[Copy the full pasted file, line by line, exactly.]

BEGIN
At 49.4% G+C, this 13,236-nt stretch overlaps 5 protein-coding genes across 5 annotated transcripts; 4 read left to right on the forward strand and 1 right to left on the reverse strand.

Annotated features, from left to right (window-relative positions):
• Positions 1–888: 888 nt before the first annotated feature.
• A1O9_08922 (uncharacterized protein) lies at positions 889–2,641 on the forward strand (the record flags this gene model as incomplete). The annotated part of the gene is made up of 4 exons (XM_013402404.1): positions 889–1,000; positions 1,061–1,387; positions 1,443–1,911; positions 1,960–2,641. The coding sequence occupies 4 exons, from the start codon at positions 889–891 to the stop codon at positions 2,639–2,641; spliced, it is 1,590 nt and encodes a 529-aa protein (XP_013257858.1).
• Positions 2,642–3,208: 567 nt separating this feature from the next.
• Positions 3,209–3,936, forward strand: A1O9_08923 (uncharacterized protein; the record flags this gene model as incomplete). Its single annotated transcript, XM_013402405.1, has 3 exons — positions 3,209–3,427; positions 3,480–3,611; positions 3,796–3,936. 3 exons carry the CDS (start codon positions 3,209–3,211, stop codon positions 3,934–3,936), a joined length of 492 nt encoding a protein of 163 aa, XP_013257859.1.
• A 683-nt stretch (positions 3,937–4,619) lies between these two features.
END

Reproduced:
At 49.4% G+C, this 13,236-nt stretch overlaps 5 protein-coding genes across 5 annotated transcripts; 4 read left to right on the forward strand and 1 right to left on the reverse strand.

Annotated features, from left to right (window-relative positions):
• Positions 1–888: 888 nt before the first annotated feature.
• A1O9_08922 (uncharacterized protein) lies at positions 889–2,641 on the forward strand (the record flags this gene model as incomplete). The annotated part of the gene is made up of 4 exons (XM_013402404.1): positions 889–1,000; positions 1,061–1,387; positions 1,443–1,911; positions 1,960–2,641. The coding sequence occupies 4 exons, from the start codon at positions 889–891 to the stop codon at positions 2,639–2,641; spliced, it is 1,590 nt and encodes a 529-aa protein (XP_013257858.1).
• Positions 2,642–3,208: 567 nt separating this feature from the next.
• Positions 3,209–3,936, forward strand: A1O9_08923 (uncharacterized protein; the record flags this gene model as incomplete). Its single annotated transcript, XM_013402405.1, has 3 exons — positions 3,209–3,427; positions 3,480–3,611; positions 3,796–3,936. 3 exons carry the CDS (start codon positions 3,209–3,211, stop codon positions 3,934–3,936), a joined length of 492 nt encoding a protein of 163 aa, XP_013257859.1.
• A 683-nt stretch (positions 3,937–4,619) lies between these two features.